The holy hoop … er …grail is within reach for the first-year Calgary Surge.
That championship is just two wins away.
But the basketball bunch from this city is sticking to what got it to the Canadian Elite Basketball League’s Championship Weekend …
“We are ready to play one more game and be ready for that,” said Surge head coach Nelson Terroba, ahead of Friday’s semifinal — the CEBL’s Western Conference final — against the host Vancouver Bandits in Langley, B.C. (8:30 p.m., TSN4).
“Yeah … it’s one game at a time,” agreed Surge guard Sean Miller-Moore. “I’ll say we need to do kind of the same — the same resumé, the same code, or whatever you call it — as we’ve done every other game. Just trust what we do, trust each other, stay disciplined, stay physical …”
Especially stay physical for this one.
Because even though the Bandits didn’t quality as a playoff team based on their record — an 8-12 to finish tied for last in the conference — they bring a tough brand of basketball to the court.
And that makes them no easy pickings.
The Surge know it all too well, having lost 84-81 on June 3 and 82-77 on June 14 to the sub-.500 club.
“They’ve got a lot of grit, a lot of toughness,” said Surge guard Stefan Smith. “They’re well-coached. They’re just a hard-playing team. And obviously, people who write them off or disrespect them for having the worst record in the league or whatever it is have to remember it’s just a game with basketball. Any team can beat any team at any time. That’s a reason to match their intensity and play hard.”
Making it all the more challenging is that it comes on the Bandits’ home court.
They are hosts of the final-four scenario that the sport of basketball is big on featuring, meaning they automatically qualified — despite their record — for the CEBL’s Championship Weekend.
Both semis are at the Langley Events Centre, including the tip-off tilt — the Eastern Conference final pitting the Niagara River Lions (13-7) against the Scarborough Shooting Stars (11-9) — also Friday (6 p.m., TSN4).
The winners then meet in the title match Sunday night (5 p.m., TSN3) at the same venue in Langley, B.C.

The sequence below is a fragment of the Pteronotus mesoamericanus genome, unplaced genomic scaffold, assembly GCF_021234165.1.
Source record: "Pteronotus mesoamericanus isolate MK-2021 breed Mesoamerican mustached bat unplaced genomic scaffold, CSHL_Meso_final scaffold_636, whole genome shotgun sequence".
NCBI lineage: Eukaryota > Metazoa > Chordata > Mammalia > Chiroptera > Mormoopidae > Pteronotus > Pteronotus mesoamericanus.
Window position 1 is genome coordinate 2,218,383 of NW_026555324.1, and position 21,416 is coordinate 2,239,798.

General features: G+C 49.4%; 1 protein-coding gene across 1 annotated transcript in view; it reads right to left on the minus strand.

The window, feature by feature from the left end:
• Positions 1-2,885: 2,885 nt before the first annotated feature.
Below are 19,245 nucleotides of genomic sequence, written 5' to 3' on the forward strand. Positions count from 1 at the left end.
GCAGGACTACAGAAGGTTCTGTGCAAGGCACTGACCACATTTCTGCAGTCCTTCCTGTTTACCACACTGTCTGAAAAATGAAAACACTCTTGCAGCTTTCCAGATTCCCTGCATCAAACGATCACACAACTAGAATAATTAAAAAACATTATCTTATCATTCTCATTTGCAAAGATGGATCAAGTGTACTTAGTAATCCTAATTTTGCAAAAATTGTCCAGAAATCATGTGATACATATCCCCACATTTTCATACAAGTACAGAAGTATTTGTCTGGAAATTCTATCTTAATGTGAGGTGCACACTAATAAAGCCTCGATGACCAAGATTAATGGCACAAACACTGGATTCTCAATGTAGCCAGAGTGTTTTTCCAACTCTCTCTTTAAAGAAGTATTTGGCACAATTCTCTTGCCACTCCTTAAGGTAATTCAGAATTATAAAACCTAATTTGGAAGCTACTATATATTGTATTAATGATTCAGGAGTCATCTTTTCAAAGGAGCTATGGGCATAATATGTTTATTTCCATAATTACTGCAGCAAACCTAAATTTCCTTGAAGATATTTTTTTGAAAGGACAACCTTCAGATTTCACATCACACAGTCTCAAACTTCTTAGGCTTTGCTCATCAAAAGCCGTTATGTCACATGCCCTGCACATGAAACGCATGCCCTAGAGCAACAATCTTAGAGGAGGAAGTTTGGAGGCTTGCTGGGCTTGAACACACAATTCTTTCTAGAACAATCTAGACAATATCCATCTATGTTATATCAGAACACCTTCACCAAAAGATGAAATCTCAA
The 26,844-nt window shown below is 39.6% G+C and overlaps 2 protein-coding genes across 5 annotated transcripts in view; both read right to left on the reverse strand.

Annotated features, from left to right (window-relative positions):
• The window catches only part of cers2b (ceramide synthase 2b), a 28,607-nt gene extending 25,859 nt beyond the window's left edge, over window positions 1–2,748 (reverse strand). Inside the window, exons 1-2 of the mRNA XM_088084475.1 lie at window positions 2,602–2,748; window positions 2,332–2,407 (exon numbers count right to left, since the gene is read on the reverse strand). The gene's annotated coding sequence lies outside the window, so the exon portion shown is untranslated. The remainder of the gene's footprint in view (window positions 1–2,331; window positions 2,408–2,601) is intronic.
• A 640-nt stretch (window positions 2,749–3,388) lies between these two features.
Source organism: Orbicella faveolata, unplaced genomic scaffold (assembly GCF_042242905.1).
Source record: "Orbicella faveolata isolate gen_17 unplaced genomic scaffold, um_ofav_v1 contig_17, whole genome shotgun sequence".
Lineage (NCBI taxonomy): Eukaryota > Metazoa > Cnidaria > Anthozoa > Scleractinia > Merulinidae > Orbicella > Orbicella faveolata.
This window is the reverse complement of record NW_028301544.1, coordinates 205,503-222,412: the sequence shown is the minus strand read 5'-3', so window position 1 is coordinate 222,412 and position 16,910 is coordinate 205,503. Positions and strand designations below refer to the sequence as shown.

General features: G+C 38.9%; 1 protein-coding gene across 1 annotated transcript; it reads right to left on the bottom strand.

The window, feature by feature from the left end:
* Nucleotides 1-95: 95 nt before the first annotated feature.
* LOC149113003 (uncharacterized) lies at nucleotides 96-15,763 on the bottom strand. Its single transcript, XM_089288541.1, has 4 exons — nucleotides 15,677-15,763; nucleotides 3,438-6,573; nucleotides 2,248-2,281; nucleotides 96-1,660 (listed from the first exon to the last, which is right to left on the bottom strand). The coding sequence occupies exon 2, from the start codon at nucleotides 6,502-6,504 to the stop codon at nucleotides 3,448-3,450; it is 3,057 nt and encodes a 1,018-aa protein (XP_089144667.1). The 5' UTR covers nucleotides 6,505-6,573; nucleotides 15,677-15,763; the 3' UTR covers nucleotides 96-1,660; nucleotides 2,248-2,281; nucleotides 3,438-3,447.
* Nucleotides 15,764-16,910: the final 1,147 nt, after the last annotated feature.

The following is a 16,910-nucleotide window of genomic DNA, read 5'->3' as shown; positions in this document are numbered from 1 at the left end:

“Unfinished business,” said Miller-Moore, of the push to win both games this weekend and become champions for the first time in the five-year franchise history of the Surge/Guelph Nighthawks. “You know … we go to Vancouver and see Vancouver against their home crowd, and they’re a tough team. They obviously beat us before a couple of times. They’ve got a good, physical team. They’ve got Nick Ward in the middle there.
“So we need to just stay physical and rebound and do what we do,”
Indeed, Ward is a handful, as the 6-foot-9 American forward is among the league leaders with 18.5 points averaged per game.
“Ward is a problem, and Giorgi (Bezhanishvili) is a problem,” continued Terroba. “They are very, very tough.
“They’ve already beat us two out of three. They’ve had our number. So we know we have our hands full with them. They’re tough, tough, tough. And it’ll be at their arena, so it should be a fun environment, for sure.”
But the Surge intend to be all-business at tip-off and, hopefully, through the finale on Sunday evening.
“We’ve just gotta lock in,” Smith said. “I think we have the championship DNA already. I think it’s just a matter of kind of just understanding what we’re going there to do. Are you getting enough sleep? Are you taking care of a body? Doing all the small things is going to be the difference-maker.”
“Yeah … I think that we have to keep doing what we’ve been doing,” added Terroba. “We need to keep kind of sticking with what works for us, which is to get ready — preparation — and take pride in the preparation and getting ready for the game and then executing what it is we need to do to win the game. So if we keep doing that, then we’ll keep having our best chance to win games.”
Two Surge stars in guard Miller-Moore, of Toronto, and big forward Simi Shittu, of Burlington, Ont., were both named Wednesday night to the CEBL’s all-Canadian team for their stellar play this season … Shittu, who left the Surge last week to join France top-tier winter-league team Limoges CSP, finished runner-up as CEBL Canadian Player of the Year. The 6-foot-10 star forward lost the honour to Ottawa Blackjacks guard Kadre Gray, of Toronto, during Wednesday’s league awards show … River LIons forward Khalil Ahmad stole the awards show with two trophy takes — the defensive player of the year and the clutch player of the year … The night’s other award winners were: U SPORTS Player of the Year Simon Hildebrandt (Winnipeg Sea Bears); Sixth Man of the Year Jelani Watson-Gayle (Sea Bears); Coach of the Year Mike Taylor (Sea Bears); and Most Valuable Player Teddy Allen (Sea Bears).
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